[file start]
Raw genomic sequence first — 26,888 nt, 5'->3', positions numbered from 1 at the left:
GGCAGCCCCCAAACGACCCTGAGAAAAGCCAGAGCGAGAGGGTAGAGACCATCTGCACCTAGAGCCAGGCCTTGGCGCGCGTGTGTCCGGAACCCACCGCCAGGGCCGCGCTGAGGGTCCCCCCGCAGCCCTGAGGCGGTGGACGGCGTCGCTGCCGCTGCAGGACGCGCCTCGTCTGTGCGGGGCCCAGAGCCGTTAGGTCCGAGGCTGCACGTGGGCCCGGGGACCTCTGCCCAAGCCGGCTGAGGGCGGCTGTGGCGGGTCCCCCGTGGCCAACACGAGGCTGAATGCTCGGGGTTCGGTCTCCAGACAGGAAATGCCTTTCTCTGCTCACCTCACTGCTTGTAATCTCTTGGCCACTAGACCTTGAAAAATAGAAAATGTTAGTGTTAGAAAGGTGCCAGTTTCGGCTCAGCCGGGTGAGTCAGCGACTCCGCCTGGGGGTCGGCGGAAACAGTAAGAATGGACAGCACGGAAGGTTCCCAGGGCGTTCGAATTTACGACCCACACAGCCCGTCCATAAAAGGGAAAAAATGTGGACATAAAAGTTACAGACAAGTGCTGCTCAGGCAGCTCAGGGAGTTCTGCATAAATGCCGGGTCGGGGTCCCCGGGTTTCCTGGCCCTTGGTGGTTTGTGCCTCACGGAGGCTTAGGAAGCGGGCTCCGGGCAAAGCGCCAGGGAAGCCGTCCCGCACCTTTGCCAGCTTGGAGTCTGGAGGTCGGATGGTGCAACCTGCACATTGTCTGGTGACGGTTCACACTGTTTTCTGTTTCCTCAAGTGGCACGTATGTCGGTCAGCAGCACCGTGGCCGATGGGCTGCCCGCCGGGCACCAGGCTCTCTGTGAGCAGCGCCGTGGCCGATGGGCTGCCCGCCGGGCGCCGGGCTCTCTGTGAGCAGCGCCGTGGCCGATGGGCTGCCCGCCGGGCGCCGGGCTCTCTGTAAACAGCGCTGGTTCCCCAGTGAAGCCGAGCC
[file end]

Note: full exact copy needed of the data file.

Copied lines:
Raw genomic sequence first — 26,888 nt, 5'->3', positions numbered from 1 at the left:
GGCAGCCCCCAAACGACCCTGAGAAAAGCCAGAGCGAGAGGGTAGAGACCATCTGCACCTAGAGCCAGGCCTTGGCGCGCGTGTGTCCGGAACCCACCGCCAGGGCCGCGCTGAGGGTCCCCCCGCAGCCCTGAGGCGGTGGACGGCGTCGCTGCCGCTGCAGGACGCGCCTCGTCTGTGCGGGGCCCAGAGCCGTTAGGTCCGAGGCTGCACGTGGGCCCGGGGACCTCTGCCCAAGCCGGCTGAGGGCGGCTGTGGCGGGTCCCCCGTGGCCAACACGAGGCTGAATGCTCGGGGTTCGGTCTCCAGACAGGAAATGCCTTTCTCTGCTCACCTCACTGCTTGTAATCTCTTGGCCACTAGACCTTGAAAAATAGAAAATGTTAGTGTTAGAAAGGTGCCAGTTTCGGCTCAGCCGGGTGAGTCAGCGACTCCGCCTGGGGGTCGGCGGAAACAGTAAGAATGGACAGCACGGAAGGTTCCCAGGGCGTTCGAATTTACGACCCACACAGCCCGTCCATAAAAGGGAAAAAATGTGGACATAAAAGTTACAGACAAGTGCTGCTCAGGCAGCTCAGGGAGTTCTGCATAAATGCCGGGTCGGGGTCCCCGGGTTTCCTGGCCCTTGGTGGTTTGTGCCTCACGGAGGCTTAGGAAGCGGGCTCCGGGCAAAGCGCCAGGGAAGCCGTCCCGCACCTTTGCCAGCTTGGAGTCTGGAGGTCGGATGGTGCAACCTGCACATTGTCTGGTGACGGTTCACACTGTTTTCTGTTTCCTCAAGTGGCACGTATGTCGGTCAGCAGCACCGTGGCCGATGGGCTGCCCGCCGGGCACCAGGCTCTCTGTGAGCAGCGCCGTGGCCGATGGGCTGCCCGCCGGGCGCCGGGCTCTCTGTGAGCAGCGCCGTGGCCGATGGGCTGCCCGCCGGGCGCCGGGCTCTCTGTAAACAGCGCTGGTTCCCCAGTGAAGCCGAGCC